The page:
I felt there could have been a far more drama, classical 'Roman' nobility and excitement in this performance as a preamble to the opera itself as well lighter more elegant phrasing and sprung rhythmic gestures with the rather 'conversational' instrumental writing which I tend to associate with Mozart. 
The orchestral part the Concerto for Two Pianos KV 365 could also have had more internal life, elegant lightness and gracefulness, even wit as it is widely accepted that Mozart intended to play this concerto with his sister Maria Anna known in the family as 'Nannerl'. The orchestra is a type of background to the predominant dialogue between the two pianos. 

I found the use of two Pleyel instruments, one a modern Paul McNulty copy and the other an original instrument, deeply instructive. The contrasting colours, tone quality and timbre were similar in some respects yet completely different in others which highlighted the different voices, Mozart's painting of them in sound and their delightful 'conversation'. The modern copy lighter and sweeter than the more rounded quality of the more mature original instrument. If the work had been performed on two concert Steinways this charming and refined contrast would have been completely erased in an homogeneous wash of sound. Both pianists were impeccable in their knowledge of the classical style, the panache and elan of Mozart keyboard works in bringing the interpretation to life. 

After the interval one of my favourite Mozart symphonies, the 'Linz' KV 425 named after the town in which he wrote it in 1783 whilst journeying back to Vienna from Salzburg. Written in four days! The overall aim of their excursion was to reconcile father and son and the rest of the family. Leopold was under some emotional pressure to accept the relatively recent marriage of his son to Constanze. Nannerl simply found Constanze 'unsuited to her brother'.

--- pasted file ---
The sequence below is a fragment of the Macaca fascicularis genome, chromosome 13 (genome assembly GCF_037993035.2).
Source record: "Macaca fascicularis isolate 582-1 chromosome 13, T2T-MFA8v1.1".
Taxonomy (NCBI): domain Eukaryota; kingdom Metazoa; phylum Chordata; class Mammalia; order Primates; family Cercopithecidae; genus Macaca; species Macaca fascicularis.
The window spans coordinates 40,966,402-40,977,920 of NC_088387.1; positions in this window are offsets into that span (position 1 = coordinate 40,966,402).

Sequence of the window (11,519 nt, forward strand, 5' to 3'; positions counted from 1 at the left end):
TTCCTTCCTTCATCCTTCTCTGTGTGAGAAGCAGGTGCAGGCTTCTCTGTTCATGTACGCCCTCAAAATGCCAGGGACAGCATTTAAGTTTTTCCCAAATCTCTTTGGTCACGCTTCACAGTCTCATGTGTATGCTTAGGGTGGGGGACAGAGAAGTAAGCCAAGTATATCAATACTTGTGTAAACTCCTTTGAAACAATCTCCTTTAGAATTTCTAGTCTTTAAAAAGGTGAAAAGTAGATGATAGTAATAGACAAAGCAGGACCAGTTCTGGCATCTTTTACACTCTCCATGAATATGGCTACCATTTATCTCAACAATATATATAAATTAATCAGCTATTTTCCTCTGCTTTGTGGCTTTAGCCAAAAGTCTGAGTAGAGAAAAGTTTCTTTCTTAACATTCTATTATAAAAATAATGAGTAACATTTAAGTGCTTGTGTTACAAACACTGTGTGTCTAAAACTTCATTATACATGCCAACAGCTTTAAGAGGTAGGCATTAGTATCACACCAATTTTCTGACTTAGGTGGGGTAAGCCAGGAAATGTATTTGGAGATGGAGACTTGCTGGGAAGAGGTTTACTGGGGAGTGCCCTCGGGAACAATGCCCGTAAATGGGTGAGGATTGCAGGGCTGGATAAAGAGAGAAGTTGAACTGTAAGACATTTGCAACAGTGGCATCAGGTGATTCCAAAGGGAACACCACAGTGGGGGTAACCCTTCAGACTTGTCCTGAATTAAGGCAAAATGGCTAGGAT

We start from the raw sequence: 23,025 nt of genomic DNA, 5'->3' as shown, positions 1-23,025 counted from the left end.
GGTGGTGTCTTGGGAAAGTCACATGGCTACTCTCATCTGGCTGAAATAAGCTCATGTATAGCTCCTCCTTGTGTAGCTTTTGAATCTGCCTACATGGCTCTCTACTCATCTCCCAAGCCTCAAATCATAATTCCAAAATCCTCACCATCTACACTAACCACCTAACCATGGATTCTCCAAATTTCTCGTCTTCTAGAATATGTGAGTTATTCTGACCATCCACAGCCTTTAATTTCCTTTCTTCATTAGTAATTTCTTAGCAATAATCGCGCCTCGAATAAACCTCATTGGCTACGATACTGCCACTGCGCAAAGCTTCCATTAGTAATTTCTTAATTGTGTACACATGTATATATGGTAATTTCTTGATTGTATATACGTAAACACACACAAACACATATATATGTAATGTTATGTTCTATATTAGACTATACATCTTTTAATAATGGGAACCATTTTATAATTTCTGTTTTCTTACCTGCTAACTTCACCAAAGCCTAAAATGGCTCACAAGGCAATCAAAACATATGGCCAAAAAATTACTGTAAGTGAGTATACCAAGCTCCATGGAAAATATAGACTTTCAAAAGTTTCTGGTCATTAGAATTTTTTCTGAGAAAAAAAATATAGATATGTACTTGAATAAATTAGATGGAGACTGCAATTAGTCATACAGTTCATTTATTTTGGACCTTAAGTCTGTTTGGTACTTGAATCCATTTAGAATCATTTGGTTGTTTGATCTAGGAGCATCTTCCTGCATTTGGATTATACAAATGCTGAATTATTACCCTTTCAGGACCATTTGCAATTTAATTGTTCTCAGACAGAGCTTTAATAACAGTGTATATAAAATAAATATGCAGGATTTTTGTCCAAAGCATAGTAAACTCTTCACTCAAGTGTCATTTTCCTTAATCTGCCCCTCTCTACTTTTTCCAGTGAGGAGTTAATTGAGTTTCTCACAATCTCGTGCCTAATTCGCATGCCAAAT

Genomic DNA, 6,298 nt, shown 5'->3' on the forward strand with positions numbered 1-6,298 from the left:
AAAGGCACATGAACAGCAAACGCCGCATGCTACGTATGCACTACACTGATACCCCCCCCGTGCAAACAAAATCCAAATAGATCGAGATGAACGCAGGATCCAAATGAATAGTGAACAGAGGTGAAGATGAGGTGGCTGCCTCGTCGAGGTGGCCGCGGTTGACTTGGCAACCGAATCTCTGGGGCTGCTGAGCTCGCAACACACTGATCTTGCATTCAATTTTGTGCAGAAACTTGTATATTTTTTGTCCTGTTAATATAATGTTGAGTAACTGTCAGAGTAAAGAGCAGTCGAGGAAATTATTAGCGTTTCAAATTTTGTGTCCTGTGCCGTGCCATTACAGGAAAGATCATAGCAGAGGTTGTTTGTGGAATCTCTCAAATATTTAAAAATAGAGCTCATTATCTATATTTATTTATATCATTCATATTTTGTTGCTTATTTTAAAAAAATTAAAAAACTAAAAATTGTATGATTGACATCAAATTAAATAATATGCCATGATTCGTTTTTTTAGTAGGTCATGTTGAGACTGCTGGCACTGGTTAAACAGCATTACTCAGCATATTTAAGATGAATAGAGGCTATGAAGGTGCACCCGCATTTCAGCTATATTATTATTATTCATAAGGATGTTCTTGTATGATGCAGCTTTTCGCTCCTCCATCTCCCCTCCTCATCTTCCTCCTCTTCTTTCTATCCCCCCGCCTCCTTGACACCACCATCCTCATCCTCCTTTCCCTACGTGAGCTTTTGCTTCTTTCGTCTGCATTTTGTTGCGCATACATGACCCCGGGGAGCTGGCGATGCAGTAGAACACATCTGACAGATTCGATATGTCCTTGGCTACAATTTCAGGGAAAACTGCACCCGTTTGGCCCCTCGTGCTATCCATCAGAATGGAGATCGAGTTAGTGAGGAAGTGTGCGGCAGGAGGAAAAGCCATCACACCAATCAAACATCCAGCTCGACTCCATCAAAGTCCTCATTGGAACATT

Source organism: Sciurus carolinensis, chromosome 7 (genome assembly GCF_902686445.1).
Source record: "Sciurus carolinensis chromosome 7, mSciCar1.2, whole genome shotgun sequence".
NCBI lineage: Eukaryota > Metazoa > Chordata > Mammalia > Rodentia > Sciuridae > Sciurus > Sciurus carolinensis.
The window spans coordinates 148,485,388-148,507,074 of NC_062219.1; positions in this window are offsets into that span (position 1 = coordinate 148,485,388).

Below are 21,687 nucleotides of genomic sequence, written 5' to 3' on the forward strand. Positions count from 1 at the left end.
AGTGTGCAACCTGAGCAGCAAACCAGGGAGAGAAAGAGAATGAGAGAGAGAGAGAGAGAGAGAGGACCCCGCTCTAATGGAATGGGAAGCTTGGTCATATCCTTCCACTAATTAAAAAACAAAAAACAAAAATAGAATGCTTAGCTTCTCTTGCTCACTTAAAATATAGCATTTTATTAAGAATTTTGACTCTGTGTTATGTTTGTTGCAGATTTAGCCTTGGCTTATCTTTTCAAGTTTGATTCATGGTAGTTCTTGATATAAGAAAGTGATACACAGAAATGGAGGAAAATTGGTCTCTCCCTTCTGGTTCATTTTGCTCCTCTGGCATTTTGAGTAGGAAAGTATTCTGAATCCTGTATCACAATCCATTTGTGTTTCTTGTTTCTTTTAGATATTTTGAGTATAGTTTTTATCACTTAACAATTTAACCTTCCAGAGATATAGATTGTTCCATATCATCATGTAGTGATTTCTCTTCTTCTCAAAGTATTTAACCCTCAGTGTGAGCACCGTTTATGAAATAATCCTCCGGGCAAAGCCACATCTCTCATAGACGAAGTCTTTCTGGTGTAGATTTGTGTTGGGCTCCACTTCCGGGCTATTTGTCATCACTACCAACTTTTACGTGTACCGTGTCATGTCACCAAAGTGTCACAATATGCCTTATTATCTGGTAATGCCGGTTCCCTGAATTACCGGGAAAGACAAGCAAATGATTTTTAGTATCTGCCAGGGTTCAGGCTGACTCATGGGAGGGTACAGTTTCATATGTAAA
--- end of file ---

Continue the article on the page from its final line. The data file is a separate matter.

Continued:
The happy couple spent a few days in Linz having accepted the invitation of a family friend, Count Thun-Hohenstein. 

'When we reached the gates of the city,'  Wolfgang wrote to this father on October 31, 'we found a servant waiting there to drive us to Count Thun’s, at whose house we are now staying. I really cannot tell you what kindnesses the family is showering on us. On Tuesday, November 4, there will be an academy [concert] in the theatre here and, as I have not a single symphony with me, I am writing a new one at breakneck speed.'

I am afraid I found this account lacking in the fantastic tension and drama Mozart writes with in this symphony, particularly in the first extensive Allegro spiritoso movement. Dark clouds were partially present in the Adagio, the Minuet and Trio could have had a slightly more sprightly and witty air and the finale certainly more passionate and dazzling in its fierce tensions and relaxations.

All in all however a most instructive concert which merely confirmed in my mind the judicious use of period keyboard instruments in modern performances, with 'judicious' being the operative word.